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A while back I made a promise to God that I would stop falling asleep when I wake up in the mornings so as to spend that time more productively by reading scriptures, etc. However, after breaking this promise for the fourth or fifth time, I became consumed by such inextinguishable  guilt and shame that I recklessly promised God that if I failed to keep my promise again that I would torture myself in some way or another every day of my life. I broke my promise again, so do I have to torture myself?





Dear Austen,

I commend you on your efforts to use your time wisely and spend more time with your scriptures.  Both of these desires are pleasing to the Lord, I’m sure.  I do not, however, think the Lord would want you to torture yourself, in any way.  There are two issues I would like you to consider.  First, what is a covenant with the Lord, and second, what is the Lord’s form of punishment.

It is true that we should strive to keep our covenants.  At we can read a clear, simple definition of a covenant:

“A covenant is a sacred agreement between God and a person or group of people. God sets specific conditions, and He promises to bless us as we obey those conditions. When we choose not to keep covenants, we cannot receive the blessings, and in some instances we suffer a penalty as a consequence of our disobedience.” Covenant

Notice Austen that in the covenants we make in church, God sets the conditions.  God not you.  In your case, you made a promise, which is a little different since you initiated it, but even with promises God needs to agree.  The following verses in the Doctrine and Covenants suggest to me that Heavenly Father would not agree with your plan to hurt yourself as punishment.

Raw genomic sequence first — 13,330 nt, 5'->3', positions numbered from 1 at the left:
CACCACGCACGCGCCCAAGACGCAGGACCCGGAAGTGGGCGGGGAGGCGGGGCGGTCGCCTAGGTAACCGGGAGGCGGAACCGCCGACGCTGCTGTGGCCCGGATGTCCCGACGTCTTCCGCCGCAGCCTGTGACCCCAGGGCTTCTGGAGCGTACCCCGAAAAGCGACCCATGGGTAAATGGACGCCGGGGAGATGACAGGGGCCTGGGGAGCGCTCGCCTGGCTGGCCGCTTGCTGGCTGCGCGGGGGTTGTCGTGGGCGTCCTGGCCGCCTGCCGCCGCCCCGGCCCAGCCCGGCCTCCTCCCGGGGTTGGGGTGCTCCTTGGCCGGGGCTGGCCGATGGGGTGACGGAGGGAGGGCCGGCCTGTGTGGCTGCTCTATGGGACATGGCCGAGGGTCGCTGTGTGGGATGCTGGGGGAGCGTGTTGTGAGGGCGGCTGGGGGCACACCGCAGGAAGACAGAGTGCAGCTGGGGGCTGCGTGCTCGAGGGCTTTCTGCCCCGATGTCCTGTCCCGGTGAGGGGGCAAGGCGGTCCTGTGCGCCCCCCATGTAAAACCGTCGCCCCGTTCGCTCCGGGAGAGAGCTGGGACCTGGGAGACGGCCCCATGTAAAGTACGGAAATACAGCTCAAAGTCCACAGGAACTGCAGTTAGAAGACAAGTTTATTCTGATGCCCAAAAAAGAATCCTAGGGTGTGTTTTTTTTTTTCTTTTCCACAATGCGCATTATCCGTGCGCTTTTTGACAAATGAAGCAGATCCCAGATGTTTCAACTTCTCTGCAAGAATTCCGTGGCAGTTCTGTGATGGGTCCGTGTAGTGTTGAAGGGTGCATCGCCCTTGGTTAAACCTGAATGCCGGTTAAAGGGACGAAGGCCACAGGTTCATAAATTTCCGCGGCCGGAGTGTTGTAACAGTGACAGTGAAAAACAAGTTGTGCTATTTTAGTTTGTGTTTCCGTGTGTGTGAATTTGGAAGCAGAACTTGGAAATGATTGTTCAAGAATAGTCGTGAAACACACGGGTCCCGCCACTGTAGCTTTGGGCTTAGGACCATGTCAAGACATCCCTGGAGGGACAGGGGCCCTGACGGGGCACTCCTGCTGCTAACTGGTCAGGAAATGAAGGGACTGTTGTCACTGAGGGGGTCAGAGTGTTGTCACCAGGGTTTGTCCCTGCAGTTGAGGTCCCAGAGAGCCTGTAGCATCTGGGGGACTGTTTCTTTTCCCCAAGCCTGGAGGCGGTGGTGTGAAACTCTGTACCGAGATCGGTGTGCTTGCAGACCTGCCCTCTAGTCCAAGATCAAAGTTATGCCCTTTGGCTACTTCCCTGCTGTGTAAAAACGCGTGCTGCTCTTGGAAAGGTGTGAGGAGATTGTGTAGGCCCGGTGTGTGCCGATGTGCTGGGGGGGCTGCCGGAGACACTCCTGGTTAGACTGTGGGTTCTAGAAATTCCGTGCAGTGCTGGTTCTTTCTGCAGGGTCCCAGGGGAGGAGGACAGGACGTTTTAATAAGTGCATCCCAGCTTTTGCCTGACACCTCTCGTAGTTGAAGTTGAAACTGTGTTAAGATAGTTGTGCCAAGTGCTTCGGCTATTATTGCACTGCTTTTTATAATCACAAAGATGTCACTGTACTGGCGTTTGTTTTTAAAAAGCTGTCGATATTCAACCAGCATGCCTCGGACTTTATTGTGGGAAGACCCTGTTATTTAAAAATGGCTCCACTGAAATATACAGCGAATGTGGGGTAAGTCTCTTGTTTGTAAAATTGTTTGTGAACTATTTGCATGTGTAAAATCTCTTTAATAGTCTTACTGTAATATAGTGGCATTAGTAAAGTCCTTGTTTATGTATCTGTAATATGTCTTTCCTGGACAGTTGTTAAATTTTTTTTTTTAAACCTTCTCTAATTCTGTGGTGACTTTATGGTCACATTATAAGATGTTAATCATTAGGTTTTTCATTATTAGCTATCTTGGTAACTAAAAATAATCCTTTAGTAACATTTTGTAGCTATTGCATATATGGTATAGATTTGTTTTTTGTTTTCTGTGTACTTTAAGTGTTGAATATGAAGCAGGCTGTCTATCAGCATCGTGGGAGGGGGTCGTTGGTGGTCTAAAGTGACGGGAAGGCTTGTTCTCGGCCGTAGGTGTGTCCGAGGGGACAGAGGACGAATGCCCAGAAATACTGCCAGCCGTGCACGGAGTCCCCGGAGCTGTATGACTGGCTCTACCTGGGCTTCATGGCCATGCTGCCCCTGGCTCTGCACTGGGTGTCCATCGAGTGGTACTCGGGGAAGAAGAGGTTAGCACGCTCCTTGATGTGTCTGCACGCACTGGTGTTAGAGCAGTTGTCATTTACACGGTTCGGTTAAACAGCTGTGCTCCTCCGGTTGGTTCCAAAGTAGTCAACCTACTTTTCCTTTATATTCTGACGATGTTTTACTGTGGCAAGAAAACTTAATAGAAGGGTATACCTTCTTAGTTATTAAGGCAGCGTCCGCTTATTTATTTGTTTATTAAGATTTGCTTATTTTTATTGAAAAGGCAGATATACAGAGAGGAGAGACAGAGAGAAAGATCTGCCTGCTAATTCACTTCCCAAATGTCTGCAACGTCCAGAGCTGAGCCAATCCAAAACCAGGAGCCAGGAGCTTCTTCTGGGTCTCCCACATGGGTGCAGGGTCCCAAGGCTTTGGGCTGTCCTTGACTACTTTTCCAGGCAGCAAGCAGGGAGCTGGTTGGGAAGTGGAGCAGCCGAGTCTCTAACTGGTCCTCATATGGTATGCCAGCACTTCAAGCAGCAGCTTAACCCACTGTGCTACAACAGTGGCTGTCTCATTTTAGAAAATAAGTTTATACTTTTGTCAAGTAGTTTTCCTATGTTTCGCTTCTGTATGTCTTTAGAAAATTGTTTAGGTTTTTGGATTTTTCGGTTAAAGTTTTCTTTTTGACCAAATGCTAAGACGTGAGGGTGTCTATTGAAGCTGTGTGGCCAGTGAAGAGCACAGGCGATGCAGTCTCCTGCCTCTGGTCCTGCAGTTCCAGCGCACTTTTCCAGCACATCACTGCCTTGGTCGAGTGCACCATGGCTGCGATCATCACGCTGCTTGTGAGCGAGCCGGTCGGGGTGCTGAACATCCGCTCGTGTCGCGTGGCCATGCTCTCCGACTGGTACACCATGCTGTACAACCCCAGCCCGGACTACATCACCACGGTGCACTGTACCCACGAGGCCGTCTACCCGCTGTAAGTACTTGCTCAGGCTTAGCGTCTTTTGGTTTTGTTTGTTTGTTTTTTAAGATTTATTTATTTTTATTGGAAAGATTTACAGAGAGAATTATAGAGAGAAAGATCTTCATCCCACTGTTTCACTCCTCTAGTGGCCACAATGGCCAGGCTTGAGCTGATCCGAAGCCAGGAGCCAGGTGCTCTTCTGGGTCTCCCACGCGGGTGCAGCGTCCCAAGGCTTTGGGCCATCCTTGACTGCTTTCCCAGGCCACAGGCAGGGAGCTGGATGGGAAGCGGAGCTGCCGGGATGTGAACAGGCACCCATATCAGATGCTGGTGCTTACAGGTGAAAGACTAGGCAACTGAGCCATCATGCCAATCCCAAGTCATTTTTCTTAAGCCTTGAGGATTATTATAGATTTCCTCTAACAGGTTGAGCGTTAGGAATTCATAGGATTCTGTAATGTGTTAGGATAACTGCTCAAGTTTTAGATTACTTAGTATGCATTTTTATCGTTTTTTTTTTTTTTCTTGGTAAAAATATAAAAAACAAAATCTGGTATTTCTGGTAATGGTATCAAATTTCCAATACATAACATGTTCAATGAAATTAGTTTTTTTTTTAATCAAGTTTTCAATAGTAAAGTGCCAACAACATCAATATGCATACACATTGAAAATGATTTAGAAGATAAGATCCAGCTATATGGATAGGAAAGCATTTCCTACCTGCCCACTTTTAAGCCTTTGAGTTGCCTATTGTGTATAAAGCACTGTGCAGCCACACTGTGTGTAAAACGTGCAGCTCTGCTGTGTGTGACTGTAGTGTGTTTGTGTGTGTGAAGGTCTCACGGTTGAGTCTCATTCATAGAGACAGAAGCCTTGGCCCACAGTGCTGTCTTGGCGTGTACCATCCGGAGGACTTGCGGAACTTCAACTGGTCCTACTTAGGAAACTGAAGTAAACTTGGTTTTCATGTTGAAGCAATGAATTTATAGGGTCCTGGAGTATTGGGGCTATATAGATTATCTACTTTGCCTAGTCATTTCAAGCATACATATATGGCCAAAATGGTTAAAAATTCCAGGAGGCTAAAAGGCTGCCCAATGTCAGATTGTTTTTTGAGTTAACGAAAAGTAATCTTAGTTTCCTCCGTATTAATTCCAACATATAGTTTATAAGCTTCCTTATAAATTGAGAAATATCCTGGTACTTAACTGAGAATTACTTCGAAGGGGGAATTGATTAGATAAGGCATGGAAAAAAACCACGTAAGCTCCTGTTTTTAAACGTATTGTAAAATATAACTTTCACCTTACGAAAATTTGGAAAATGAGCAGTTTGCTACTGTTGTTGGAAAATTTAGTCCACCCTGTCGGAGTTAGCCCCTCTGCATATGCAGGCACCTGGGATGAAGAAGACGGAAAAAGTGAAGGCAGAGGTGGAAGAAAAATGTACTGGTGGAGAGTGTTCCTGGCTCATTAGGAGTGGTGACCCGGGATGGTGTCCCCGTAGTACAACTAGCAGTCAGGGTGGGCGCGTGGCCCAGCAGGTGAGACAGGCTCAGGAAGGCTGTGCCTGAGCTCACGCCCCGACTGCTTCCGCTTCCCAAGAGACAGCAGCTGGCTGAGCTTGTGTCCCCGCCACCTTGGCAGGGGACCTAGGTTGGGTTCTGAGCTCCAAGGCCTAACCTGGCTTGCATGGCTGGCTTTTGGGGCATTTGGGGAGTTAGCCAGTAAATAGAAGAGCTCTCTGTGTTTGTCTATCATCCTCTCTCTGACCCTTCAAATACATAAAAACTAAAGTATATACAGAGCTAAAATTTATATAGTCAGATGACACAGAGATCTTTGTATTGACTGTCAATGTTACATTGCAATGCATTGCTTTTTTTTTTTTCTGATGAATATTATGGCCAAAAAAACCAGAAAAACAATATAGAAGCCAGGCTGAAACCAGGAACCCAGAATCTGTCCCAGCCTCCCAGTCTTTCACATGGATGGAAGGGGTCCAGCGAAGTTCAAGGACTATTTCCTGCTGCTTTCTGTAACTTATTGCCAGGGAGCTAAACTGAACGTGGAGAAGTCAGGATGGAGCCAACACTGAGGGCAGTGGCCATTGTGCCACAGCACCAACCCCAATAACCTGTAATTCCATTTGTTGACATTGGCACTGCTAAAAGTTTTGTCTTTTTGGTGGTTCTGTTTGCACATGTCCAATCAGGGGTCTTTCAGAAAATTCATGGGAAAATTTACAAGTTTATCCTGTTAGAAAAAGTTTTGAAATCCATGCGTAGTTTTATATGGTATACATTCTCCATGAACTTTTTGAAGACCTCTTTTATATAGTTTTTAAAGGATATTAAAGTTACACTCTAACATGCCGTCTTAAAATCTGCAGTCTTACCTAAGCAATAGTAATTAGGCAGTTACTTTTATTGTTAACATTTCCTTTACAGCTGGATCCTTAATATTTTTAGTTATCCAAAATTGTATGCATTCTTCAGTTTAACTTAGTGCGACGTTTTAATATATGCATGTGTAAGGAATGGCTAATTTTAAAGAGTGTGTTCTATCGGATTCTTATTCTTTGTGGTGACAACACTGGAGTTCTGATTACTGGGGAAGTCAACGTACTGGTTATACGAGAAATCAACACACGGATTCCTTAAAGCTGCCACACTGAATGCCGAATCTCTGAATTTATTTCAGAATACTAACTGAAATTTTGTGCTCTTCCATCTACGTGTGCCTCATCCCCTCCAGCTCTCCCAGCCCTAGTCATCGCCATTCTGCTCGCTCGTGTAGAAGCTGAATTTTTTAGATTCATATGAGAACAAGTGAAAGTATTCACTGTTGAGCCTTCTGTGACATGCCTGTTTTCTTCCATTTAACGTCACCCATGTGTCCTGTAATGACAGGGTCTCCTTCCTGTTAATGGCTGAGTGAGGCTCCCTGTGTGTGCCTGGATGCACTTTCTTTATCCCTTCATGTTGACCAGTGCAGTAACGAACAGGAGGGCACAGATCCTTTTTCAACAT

Doctrine and Covenants 121:41-43

 41 No power or influence can or ought to be maintained by virtue of the priesthood, only by persuasion, by long-suffering, by gentleness and meekness, and by love unfeigned;


 42 By kindness, and pure knowledge, which shall greatly enlarge the soul without hypocrisy, and without guile—


 43 Reproving betimes with sharpness, when moved upon by the Holy Ghost; and then showing forth afterwards an increase of love toward him whom thou hast reproved, lest he esteem thee to be his enemy;

The Lord’s emphasis here is on gentleness, meekness and love.  Torture is not mentioned at all.

My suggestion to you, Austen, is to be more patient and kind to yourself.  Go back to your knees, talk to the Lord about how you now understand that torturing yourself is not His will.  Ask Him for guidance about how to improve your scripture study.  Consider, Austen, that maybe mornings are just not the best time for you to study your scriptures.  Counsel with the Lord about a time of day that could work better for you.

Be gentle and loving with yourself.







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